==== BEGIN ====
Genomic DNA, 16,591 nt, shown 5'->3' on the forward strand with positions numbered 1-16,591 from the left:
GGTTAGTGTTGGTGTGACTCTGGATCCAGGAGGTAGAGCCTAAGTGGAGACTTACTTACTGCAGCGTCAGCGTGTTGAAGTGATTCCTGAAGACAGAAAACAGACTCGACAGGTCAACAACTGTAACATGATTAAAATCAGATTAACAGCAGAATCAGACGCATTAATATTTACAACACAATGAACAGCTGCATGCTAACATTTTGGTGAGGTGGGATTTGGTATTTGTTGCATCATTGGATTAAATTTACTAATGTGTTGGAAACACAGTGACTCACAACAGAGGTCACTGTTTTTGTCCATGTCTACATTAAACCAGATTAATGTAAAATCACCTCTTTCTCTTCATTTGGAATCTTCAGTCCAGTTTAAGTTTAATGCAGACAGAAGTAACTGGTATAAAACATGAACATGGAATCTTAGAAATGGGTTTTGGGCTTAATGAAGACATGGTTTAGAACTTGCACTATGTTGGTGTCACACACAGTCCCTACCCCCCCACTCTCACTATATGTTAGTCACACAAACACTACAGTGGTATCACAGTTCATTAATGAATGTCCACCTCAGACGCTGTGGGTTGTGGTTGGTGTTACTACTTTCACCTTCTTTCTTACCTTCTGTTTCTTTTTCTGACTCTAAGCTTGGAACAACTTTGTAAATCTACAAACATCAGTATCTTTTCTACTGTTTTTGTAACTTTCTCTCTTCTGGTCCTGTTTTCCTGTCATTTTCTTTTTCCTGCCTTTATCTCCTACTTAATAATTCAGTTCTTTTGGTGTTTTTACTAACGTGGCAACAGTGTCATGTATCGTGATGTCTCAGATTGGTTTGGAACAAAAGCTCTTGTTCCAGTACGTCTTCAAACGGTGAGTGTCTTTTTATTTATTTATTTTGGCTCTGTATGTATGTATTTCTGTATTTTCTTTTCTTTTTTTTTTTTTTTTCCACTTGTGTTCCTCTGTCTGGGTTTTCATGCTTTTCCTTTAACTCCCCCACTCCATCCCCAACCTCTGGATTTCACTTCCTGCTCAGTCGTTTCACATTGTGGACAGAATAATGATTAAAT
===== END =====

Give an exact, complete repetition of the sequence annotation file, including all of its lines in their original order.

Genomic DNA, 16,591 nt, shown 5'->3' on the forward strand with positions numbered 1-16,591 from the left:
GGTTAGTGTTGGTGTGACTCTGGATCCAGGAGGTAGAGCCTAAGTGGAGACTTACTTACTGCAGCGTCAGCGTGTTGAAGTGATTCCTGAAGACAGAAAACAGACTCGACAGGTCAACAACTGTAACATGATTAAAATCAGATTAACAGCAGAATCAGACGCATTAATATTTACAACACAATGAACAGCTGCATGCTAACATTTTGGTGAGGTGGGATTTGGTATTTGTTGCATCATTGGATTAAATTTACTAATGTGTTGGAAACACAGTGACTCACAACAGAGGTCACTGTTTTTGTCCATGTCTACATTAAACCAGATTAATGTAAAATCACCTCTTTCTCTTCATTTGGAATCTTCAGTCCAGTTTAAGTTTAATGCAGACAGAAGTAACTGGTATAAAACATGAACATGGAATCTTAGAAATGGGTTTTGGGCTTAATGAAGACATGGTTTAGAACTTGCACTATGTTGGTGTCACACACAGTCCCTACCCCCCCACTCTCACTATATGTTAGTCACACAAACACTACAGTGGTATCACAGTTCATTAATGAATGTCCACCTCAGACGCTGTGGGTTGTGGTTGGTGTTACTACTTTCACCTTCTTTCTTACCTTCTGTTTCTTTTTCTGACTCTAAGCTTGGAACAACTTTGTAAATCTACAAACATCAGTATCTTTTCTACTGTTTTTGTAACTTTCTCTCTTCTGGTCCTGTTTTCCTGTCATTTTCTTTTTCCTGCCTTTATCTCCTACTTAATAATTCAGTTCTTTTGGTGTTTTTACTAACGTGGCAACAGTGTCATGTATCGTGATGTCTCAGATTGGTTTGGAACAAAAGCTCTTGTTCCAGTACGTCTTCAAACGGTGAGTGTCTTTTTATTTATTTATTTTGGCTCTGTATGTATGTATTTCTGTATTTTCTTTTCTTTTTTTTTTTTTTTTCCACTTGTGTTCCTCTGTCTGGGTTTTCATGCTTTTCCTTTAACTCCCCCACTCCATCCCCAACCTCTGGATTTCACTTCCTGCTCAGTCGTTTCACATTGTGGACAGAATAATGATTAAAT